Why Tree Leaves Commonly Turn Red in the Fall

Autumn is the time of year when trees change colors. Depending on the type of tree, different colors may be predominant. Of the prominent fall colors, red stands among the brightest. At Arbor Pro Tree, we're here to answer some common questions regarding what trees turn red in the fall and why.

Why Do Some Trees Turn Red in The Fall?

Many deciduous trees lose their leaves in autumn to conserve energy during the winter. The leaves and branches provide the tree with all the needed nutrients for the growing season, so without the leaves, the tree does not need to expend energy maintaining its foliage.

When the leaves begin changing to an autumn color and fall off, the tree has finished feeding itself. It is now entering a period of dormancy where it uses stored energy to survive until spring arrives again.

Red autumn leaves result from changes in the leaves' pigments as the days shorten. These pigments are called anthocyanin, which can produce a purple hue in fall leaves. As the days grow shorter, the trees stop producing chlorophyll, the pigment that produces the green hues of the leaves.

What Different Types of Trees Turn Red in The Fall?

Red maple, a variation of the maple tree, is likely the most common answer to what trees turn red in the fall. However, other types of trees that display vivid, colorful leaves include:

  1. Black Cherry
    This common tree turns bright shades of orange and red in the autumn. Its deep red leaves are popular for landscaping and Halloween decorations. The black cherry also has a pleasing aroma, making it an excellent landscape addition.
  2. Sweetgum
    Like the black cherry, sweet gum also changes colors in the fall and produces bright orange and red hues. Many harvest its long, drooping clusters of fruits for making candy and jellies.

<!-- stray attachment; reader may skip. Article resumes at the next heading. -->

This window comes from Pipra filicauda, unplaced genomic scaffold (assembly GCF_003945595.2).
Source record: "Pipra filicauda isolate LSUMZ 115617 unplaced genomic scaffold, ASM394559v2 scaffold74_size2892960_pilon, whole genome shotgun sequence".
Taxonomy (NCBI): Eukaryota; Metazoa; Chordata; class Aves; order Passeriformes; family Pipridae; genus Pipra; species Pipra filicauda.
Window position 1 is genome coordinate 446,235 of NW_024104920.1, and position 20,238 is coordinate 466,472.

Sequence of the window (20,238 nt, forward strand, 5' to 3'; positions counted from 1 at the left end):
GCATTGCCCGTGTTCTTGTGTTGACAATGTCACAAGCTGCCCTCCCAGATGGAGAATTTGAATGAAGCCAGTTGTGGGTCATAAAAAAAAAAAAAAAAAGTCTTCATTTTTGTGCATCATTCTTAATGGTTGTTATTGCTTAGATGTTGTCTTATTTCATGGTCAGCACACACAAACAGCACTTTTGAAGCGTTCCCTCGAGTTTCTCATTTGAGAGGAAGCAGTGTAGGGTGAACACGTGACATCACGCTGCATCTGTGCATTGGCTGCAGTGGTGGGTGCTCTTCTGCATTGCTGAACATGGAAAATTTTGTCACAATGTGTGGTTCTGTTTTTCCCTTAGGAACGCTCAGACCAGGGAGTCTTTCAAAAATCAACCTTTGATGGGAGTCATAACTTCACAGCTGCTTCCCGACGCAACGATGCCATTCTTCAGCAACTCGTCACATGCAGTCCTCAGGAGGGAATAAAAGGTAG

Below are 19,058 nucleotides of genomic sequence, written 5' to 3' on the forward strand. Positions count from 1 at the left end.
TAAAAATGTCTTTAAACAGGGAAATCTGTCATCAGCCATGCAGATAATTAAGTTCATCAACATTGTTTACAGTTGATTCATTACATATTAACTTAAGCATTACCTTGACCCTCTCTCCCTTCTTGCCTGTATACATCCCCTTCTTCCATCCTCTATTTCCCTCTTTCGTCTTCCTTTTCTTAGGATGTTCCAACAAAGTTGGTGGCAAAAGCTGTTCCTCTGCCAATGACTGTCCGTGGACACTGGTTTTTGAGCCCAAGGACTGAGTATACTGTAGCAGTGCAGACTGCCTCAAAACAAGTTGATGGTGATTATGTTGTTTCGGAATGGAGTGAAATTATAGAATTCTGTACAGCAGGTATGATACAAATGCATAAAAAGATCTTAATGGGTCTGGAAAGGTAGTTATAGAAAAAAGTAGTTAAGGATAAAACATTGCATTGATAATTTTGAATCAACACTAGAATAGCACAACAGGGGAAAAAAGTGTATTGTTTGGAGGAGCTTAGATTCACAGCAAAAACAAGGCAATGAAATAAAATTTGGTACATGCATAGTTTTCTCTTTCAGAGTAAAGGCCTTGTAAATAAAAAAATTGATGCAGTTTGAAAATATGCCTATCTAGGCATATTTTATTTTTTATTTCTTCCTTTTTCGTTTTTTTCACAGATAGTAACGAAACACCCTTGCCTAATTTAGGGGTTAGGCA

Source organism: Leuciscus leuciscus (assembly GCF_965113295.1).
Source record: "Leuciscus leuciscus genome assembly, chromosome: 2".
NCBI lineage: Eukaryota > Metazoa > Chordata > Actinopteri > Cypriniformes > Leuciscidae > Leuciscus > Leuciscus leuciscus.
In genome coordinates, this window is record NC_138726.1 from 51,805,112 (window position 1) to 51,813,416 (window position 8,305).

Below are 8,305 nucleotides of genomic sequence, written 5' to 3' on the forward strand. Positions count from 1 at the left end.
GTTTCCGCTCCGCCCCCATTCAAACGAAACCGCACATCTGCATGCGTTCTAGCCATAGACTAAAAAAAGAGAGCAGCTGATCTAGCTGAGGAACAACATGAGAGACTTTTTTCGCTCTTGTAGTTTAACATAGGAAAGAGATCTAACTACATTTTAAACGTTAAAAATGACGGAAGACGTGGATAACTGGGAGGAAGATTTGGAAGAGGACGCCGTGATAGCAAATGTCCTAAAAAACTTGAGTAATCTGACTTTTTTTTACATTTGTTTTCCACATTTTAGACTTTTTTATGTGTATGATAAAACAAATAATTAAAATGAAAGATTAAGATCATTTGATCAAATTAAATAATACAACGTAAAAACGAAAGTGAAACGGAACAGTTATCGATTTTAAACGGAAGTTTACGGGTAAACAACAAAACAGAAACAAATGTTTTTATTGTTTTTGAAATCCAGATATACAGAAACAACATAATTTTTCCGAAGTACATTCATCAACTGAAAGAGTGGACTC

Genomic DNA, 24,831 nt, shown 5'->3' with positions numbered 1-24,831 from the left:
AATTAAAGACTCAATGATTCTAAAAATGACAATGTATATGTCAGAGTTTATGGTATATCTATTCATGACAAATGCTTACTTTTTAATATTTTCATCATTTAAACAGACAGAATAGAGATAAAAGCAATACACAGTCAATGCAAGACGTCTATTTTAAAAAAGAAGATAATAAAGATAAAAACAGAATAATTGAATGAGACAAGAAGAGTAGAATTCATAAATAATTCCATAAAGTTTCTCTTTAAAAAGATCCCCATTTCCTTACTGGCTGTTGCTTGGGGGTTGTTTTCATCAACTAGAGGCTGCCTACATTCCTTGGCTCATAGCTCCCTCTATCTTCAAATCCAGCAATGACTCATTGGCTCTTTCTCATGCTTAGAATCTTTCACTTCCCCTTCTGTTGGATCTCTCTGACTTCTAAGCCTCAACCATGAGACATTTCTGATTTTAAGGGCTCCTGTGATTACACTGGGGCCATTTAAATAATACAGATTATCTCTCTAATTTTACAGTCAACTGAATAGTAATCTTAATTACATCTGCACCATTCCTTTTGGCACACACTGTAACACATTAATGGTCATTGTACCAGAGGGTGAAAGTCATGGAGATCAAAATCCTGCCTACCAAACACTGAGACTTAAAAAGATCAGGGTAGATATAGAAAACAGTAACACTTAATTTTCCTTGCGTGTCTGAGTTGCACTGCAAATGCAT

3. Dogwood
    These trees are a favorite in the fall for their brilliant display of bright red flowers. They become even more vibrant when combined with other colorful foliage like goldenrod and ragweed.
  4. Winged Sumac
    These North American native trees turn bright orange-red in the fall and produce large clusters of fruit usually eaten during harvest time. Another type of winged sumac is the European cousin known as staghorn sumac, which has smaller clusters of fruit and a more rounded shape.
  5. Sourwood
    Another species of native tree, sourwood, displays dark red leaves in the fall and has a long, narrow shape with a dense crown.

Professional Tree Care

If you like the color change that autumn brings and want to enjoy these trees for as long as possible, contact us at Arbor Pro Tree. Our certified arborists can ensure your trees remain healthy and beautiful all season.

Once you know what trees turn red in the fall, you can have some fun with your landscaping. For more landscaping tips, here are some trees that can improve your property.

Call our team at (303) 935-0005 to learn more about our services. 

Posted on in Seasonal Tree Care Guide.